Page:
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Given a multivariate normal random variable $X \sim \mathcal{N}(0, \Sigma_{d\times d})$, I am looking for an concentration bound of the following form:

$$\mathbb{P}( \|X\|_2 \leq C) \ge 1- \delta.$$

What can we have for $C$ here? I am thinking $C$ can be a polynomial of $d$, $\log(d/\delta)$ and other terms such as eigenvalues or trace of $\Sigma_{d\times d}$.

The closest I could find was if $\eta \sim \mathcal{N}(0, \Lambda^{-1})$, then $$\mathbb{P}( \|\eta\|_\Lambda \leq c \sqrt{d \log (d/\delta)} \ge 1 - \delta,$$ where $c$ is a constant.

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1 Answer 1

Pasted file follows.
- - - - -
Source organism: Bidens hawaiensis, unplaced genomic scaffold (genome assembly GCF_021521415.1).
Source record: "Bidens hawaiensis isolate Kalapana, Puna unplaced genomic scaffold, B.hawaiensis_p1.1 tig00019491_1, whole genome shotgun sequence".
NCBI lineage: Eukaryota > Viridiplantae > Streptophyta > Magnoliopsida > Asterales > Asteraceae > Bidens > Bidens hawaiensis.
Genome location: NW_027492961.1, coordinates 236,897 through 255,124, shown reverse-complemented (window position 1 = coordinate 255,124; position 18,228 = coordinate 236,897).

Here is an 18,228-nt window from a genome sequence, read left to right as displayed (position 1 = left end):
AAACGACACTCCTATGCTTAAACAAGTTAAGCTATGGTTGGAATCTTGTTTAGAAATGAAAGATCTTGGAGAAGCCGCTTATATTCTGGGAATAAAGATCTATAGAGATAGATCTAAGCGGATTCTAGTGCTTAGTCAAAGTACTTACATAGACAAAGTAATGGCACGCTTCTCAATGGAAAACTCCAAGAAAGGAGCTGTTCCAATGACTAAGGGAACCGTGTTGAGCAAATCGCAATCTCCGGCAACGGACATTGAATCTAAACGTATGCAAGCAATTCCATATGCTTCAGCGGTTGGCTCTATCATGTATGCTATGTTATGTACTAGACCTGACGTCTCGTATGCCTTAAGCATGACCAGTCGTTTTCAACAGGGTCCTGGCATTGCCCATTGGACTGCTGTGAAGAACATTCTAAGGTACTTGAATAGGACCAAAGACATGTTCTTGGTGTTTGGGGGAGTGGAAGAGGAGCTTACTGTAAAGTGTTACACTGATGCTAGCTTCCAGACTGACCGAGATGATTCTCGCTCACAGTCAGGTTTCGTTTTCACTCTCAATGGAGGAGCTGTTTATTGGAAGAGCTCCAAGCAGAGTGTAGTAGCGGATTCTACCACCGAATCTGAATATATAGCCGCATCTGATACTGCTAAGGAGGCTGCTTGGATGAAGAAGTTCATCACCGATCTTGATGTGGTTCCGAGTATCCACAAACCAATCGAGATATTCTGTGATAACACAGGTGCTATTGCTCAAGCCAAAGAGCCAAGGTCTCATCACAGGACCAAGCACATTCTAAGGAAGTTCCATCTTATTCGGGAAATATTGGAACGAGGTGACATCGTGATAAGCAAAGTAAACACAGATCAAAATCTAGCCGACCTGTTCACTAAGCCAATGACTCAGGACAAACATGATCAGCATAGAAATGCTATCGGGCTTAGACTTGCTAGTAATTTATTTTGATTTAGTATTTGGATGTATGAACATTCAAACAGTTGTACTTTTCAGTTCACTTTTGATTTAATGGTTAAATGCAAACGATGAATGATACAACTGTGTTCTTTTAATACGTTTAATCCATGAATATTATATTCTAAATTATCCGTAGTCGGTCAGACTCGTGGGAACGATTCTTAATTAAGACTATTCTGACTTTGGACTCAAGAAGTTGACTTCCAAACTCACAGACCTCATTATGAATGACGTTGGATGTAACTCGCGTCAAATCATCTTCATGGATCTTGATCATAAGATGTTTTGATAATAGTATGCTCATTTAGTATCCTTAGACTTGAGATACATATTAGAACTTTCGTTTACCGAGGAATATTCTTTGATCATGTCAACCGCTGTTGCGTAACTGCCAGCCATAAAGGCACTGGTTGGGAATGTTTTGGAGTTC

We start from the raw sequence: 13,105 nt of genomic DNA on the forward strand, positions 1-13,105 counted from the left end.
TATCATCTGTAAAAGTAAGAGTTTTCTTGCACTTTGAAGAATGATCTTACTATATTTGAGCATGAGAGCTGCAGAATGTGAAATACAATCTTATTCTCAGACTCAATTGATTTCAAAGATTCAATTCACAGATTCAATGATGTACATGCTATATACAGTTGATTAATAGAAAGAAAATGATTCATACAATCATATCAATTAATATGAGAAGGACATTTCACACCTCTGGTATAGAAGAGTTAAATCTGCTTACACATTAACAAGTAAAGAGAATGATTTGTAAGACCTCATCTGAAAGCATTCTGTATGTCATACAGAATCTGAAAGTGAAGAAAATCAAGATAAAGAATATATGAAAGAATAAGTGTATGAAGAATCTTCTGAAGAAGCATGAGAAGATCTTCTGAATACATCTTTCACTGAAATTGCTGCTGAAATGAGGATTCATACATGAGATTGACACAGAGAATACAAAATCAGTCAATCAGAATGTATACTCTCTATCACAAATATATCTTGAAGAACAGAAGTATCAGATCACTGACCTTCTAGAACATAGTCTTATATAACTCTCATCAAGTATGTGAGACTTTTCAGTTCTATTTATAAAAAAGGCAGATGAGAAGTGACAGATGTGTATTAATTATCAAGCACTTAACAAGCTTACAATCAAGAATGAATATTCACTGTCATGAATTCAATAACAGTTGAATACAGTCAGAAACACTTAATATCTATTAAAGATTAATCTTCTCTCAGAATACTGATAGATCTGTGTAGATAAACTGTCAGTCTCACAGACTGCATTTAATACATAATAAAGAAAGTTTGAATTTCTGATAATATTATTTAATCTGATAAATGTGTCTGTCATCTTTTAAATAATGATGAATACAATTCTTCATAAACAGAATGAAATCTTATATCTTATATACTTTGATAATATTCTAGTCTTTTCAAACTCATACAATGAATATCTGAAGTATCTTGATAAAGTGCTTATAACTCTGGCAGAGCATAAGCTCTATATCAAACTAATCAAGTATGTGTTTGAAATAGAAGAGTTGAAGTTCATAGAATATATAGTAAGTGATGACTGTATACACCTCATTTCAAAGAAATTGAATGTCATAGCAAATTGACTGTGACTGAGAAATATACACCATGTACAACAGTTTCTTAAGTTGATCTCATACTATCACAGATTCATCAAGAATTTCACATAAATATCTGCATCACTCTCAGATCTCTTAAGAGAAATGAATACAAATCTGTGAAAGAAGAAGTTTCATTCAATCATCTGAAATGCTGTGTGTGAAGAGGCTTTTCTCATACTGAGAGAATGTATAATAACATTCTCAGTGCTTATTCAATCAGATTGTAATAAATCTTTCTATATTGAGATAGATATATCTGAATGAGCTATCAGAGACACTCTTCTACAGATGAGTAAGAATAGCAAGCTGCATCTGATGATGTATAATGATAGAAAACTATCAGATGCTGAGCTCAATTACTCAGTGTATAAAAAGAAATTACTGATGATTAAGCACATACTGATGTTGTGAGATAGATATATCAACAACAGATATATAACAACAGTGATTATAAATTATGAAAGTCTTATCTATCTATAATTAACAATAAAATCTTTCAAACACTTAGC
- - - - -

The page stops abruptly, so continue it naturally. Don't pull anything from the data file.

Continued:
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From the properties of multivariate gaussian distribution, $X = \Sigma^{1/2} \xi$ for $\xi \sim \mathcal{N}\left(0, I_{d\times d}\right)$. As $\Sigma^{1/2}$ is symmetric, it can be decomposed as $\Sigma^{1/2} = Q \Lambda Q^T$, where $Q$ is orthogonal and $\Lambda$ is diagonal. Hence, $$ \mathbb{P}\left(\left\|X\right\|_2 \leq C^2\right) = \mathbb{P}\left(\left\|X\right\|_2^2 \leq C^2\right) = \mathbb{P}\left(\left\|Q \Lambda Q^T \xi\right\|_2^2 \leq C^2\right) = \mathbb{P}\left(\left\|\Lambda Q^T \xi\right\|_2^2 \leq C^2\right), $$ because orthogonal transformation preserves norm. Another property of standart gaussian distribution is that it's spherically symmetric: $Q \xi \overset{d}{=}\xi$ for any orthogonal matrix $Q$. So, $$\mathbb{P}\left(\left\|\Lambda Q^T \xi\right\|_2^2 \leq C^2\right) = \mathbb{P}\left(\left\|\Lambda\xi\right\|_2^2 \leq C^2\right),$$ as $Q^T$ is also orthogonal. Observe that $\left\|\Lambda\xi\right\|_2^2 = \sum_{i=1}^d \lambda_i^2 \xi_i^2$ is the sum of independent $\chi^2_1$-distributed variables with $\mathrm{E}\left(\left\|\Lambda\xi\right\|_2^2\right) = \sum_{i=1}^d \lambda_i^2 = \mathrm{Tr}(\Lambda^2) = \sum_{i=1}^d \mathrm{Var}(X_i)$. From Markov's inequality $$ \mathbb{P}\left(\left\|\Lambda\xi\right\|_2^2 \leq C^2\right) \geq 1 - \frac{1}{C^2} \cdot \mathrm{E}\left(\left\|\Lambda\xi\right\|_2^2\right), $$ so $\delta = \frac{1}{C^2} \cdot \mathrm{E}\left(\left\|\Lambda\xi\right\|_2^2\right) \Leftrightarrow C = \sqrt{\frac{1}{\delta} \sum_{i=1}^d \mathrm{Var}(X_i)} = \sqrt{\frac{1}{\delta} \mathrm{Tr}(\Sigma)}$.

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